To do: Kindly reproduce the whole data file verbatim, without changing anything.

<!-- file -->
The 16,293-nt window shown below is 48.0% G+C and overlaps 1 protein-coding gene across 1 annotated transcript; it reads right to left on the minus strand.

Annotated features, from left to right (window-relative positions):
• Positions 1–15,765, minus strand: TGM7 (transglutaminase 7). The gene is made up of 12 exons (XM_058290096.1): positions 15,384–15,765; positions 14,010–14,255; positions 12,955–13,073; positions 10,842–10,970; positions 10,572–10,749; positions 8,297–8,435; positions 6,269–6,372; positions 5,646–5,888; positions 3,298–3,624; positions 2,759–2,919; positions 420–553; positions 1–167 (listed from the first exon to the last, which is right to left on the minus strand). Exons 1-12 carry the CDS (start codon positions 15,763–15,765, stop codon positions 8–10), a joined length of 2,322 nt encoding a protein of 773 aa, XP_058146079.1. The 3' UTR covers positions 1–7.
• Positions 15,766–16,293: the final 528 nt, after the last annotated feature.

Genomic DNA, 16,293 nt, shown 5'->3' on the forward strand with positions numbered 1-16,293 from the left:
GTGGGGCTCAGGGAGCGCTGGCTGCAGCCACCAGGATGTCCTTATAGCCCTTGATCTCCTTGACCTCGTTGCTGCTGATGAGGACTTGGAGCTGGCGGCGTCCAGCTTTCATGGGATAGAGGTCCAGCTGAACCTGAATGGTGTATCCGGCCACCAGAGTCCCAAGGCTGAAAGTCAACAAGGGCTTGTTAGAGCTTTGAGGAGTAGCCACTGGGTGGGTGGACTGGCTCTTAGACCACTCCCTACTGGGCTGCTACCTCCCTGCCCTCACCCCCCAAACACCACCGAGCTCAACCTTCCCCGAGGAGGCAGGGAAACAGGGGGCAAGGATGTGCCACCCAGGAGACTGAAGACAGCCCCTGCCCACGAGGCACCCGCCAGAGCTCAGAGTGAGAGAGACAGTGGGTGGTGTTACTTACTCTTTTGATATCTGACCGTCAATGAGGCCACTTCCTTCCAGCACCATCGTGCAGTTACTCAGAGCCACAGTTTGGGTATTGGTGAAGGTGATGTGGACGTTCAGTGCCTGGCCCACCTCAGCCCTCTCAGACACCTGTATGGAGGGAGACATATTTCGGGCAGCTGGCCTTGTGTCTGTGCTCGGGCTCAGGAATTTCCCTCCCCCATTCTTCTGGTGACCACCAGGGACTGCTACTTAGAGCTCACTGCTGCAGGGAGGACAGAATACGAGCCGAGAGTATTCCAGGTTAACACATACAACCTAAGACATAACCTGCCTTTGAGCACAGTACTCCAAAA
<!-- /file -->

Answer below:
The 16,293-nt window shown below is 48.0% G+C and overlaps 1 protein-coding gene across 1 annotated transcript; it reads right to left on the minus strand.

Annotated features, from left to right (window-relative positions):
• Positions 1–15,765, minus strand: TGM7 (transglutaminase 7). The gene is made up of 12 exons (XM_058290096.1): positions 15,384–15,765; positions 14,010–14,255; positions 12,955–13,073; positions 10,842–10,970; positions 10,572–10,749; positions 8,297–8,435; positions 6,269–6,372; positions 5,646–5,888; positions 3,298–3,624; positions 2,759–2,919; positions 420–553; positions 1–167 (listed from the first exon to the last, which is right to left on the minus strand). Exons 1-12 carry the CDS (start codon positions 15,763–15,765, stop codon positions 8–10), a joined length of 2,322 nt encoding a protein of 773 aa, XP_058146079.1. The 3' UTR covers positions 1–7.
• Positions 15,766–16,293: the final 528 nt, after the last annotated feature.

Genomic DNA, 16,293 nt, shown 5'->3' on the forward strand with positions numbered 1-16,293 from the left:
GTGGGGCTCAGGGAGCGCTGGCTGCAGCCACCAGGATGTCCTTATAGCCCTTGATCTCCTTGACCTCGTTGCTGCTGATGAGGACTTGGAGCTGGCGGCGTCCAGCTTTCATGGGATAGAGGTCCAGCTGAACCTGAATGGTGTATCCGGCCACCAGAGTCCCAAGGCTGAAAGTCAACAAGGGCTTGTTAGAGCTTTGAGGAGTAGCCACTGGGTGGGTGGACTGGCTCTTAGACCACTCCCTACTGGGCTGCTACCTCCCTGCCCTCACCCCCCAAACACCACCGAGCTCAACCTTCCCCGAGGAGGCAGGGAAACAGGGGGCAAGGATGTGCCACCCAGGAGACTGAAGACAGCCCCTGCCCACGAGGCACCCGCCAGAGCTCAGAGTGAGAGAGACAGTGGGTGGTGTTACTTACTCTTTTGATATCTGACCGTCAATGAGGCCACTTCCTTCCAGCACCATCGTGCAGTTACTCAGAGCCACAGTTTGGGTATTGGTGAAGGTGATGTGGACGTTCAGTGCCTGGCCCACCTCAGCCCTCTCAGACACCTGTATGGAGGGAGACATATTTCGGGCAGCTGGCCTTGTGTCTGTGCTCGGGCTCAGGAATTTCCCTCCCCCATTCTTCTGGTGACCACCAGGGACTGCTACTTAGAGCTCACTGCTGCAGGGAGGACAGAATACGAGCCGAGAGTATTCCAGGTTAACACATACAACCTAAGACATAACCTGCCTTTGAGCACAGTACTCCAAAA